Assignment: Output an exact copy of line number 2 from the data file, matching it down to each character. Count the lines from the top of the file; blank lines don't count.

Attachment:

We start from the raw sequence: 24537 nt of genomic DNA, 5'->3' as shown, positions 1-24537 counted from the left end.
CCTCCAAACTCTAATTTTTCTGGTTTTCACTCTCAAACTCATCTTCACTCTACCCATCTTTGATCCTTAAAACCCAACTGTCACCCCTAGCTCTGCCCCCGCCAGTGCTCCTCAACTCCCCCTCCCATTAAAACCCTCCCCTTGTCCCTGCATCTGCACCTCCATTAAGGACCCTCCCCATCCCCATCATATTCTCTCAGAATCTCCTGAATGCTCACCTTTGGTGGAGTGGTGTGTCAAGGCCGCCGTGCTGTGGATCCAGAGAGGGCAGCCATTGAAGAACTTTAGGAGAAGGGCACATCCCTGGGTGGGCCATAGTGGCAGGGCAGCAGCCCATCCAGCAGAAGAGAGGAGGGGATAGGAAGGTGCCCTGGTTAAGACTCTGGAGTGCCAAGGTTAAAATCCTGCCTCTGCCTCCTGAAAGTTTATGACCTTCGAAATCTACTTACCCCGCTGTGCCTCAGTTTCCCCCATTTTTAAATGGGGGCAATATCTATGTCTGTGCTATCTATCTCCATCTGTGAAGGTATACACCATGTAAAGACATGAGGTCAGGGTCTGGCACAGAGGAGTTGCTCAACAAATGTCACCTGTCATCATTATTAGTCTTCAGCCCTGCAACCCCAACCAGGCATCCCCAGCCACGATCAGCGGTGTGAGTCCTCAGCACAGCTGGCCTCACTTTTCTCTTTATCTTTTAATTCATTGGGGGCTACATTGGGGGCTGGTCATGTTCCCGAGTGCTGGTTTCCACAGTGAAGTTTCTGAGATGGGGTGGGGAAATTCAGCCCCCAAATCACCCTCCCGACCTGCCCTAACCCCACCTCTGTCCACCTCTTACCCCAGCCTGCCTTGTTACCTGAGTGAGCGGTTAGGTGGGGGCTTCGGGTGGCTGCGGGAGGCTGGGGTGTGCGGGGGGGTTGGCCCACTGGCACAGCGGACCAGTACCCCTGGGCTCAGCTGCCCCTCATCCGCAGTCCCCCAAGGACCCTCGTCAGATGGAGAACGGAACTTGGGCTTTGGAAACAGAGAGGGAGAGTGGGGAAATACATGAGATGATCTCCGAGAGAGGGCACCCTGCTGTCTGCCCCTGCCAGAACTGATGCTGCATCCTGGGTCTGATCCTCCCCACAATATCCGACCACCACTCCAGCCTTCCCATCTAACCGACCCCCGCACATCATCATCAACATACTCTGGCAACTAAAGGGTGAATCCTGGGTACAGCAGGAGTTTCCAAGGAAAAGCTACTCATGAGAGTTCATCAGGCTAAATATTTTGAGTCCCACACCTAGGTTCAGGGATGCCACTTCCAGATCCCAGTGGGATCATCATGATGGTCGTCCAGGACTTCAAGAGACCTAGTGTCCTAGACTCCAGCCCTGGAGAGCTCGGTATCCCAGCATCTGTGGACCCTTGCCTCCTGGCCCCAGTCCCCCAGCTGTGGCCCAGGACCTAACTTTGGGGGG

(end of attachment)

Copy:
CCTCCAAACTCTAATTTTTCTGGTTTTCACTCTCAAACTCATCTTCACTCTACCCATCTTTGATCCTTAAAACCCAACTGTCACCCCTAGCTCTGCCCCCGCCAGTGCTCCTCAACTCCCCCTCCCATTAAAACCCTCCCCTTGTCCCTGCATCTGCACCTCCATTAAGGACCCTCCCCATCCCCATCATATTCTCTCAGAATCTCCTGAATGCTCACCTTTGGTGGAGTGGTGTGTCAAGGCCGCCGTGCTGTGGATCCAGAGAGGGCAGCCATTGAAGAACTTTAGGAGAAGGGCACATCCCTGGGTGGGCCATAGTGGCAGGGCAGCAGCCCATCCAGCAGAAGAGAGGAGGGGATAGGAAGGTGCCCTGGTTAAGACTCTGGAGTGCCAAGGTTAAAATCCTGCCTCTGCCTCCTGAAAGTTTATGACCTTCGAAATCTACTTACCCCGCTGTGCCTCAGTTTCCCCCATTTTTAAATGGGGGCAATATCTATGTCTGTGCTATCTATCTCCATCTGTGAAGGTATACACCATGTAAAGACATGAGGTCAGGGTCTGGCACAGAGGAGTTGCTCAACAAATGTCACCTGTCATCATTATTAGTCTTCAGCCCTGCAACCCCAACCAGGCATCCCCAGCCACGATCAGCGGTGTGAGTCCTCAGCACAGCTGGCCTCACTTTTCTCTTTATCTTTTAATTCATTGGGGGCTACATTGGGGGCTGGTCATGTTCCCGAGTGCTGGTTTCCACAGTGAAGTTTCTGAGATGGGGTGGGGAAATTCAGCCCCCAAATCACCCTCCCGACCTGCCCTAACCCCACCTCTGTCCACCTCTTACCCCAGCCTGCCTTGTTACCTGAGTGAGCGGTTAGGTGGGGGCTTCGGGTGGCTGCGGGAGGCTGGGGTGTGCGGGGGGGTTGGCCCACTGGCACAGCGGACCAGTACCCCTGGGCTCAGCTGCCCCTCATCCGCAGTCCCCCAAGGACCCTCGTCAGATGGAGAACGGAACTTGGGCTTTGGAAACAGAGAGGGAGAGTGGGGAAATACATGAGATGATCTCCGAGAGAGGGCACCCTGCTGTCTGCCCCTGCCAGAACTGATGCTGCATCCTGGGTCTGATCCTCCCCACAATATCCGACCACCACTCCAGCCTTCCCATCTAACCGACCCCCGCACATCATCATCAACATACTCTGGCAACTAAAGGGTGAATCCTGGGTACAGCAGGAGTTTCCAAGGAAAAGCTACTCATGAGAGTTCATCAGGCTAAATATTTTGAGTCCCACACCTAGGTTCAGGGATGCCACTTCCAGATCCCAGTGGGATCATCATGATGGTCGTCCAGGACTTCAAGAGACCTAGTGTCCTAGACTCCAGCCCTGGAGAGCTCGGTATCCCAGCATCTGTGGACCCTTGCCTCCTGGCCCCAGTCCCCCAGCTGTGGCCCAGGACCTAACTTTGGGGGG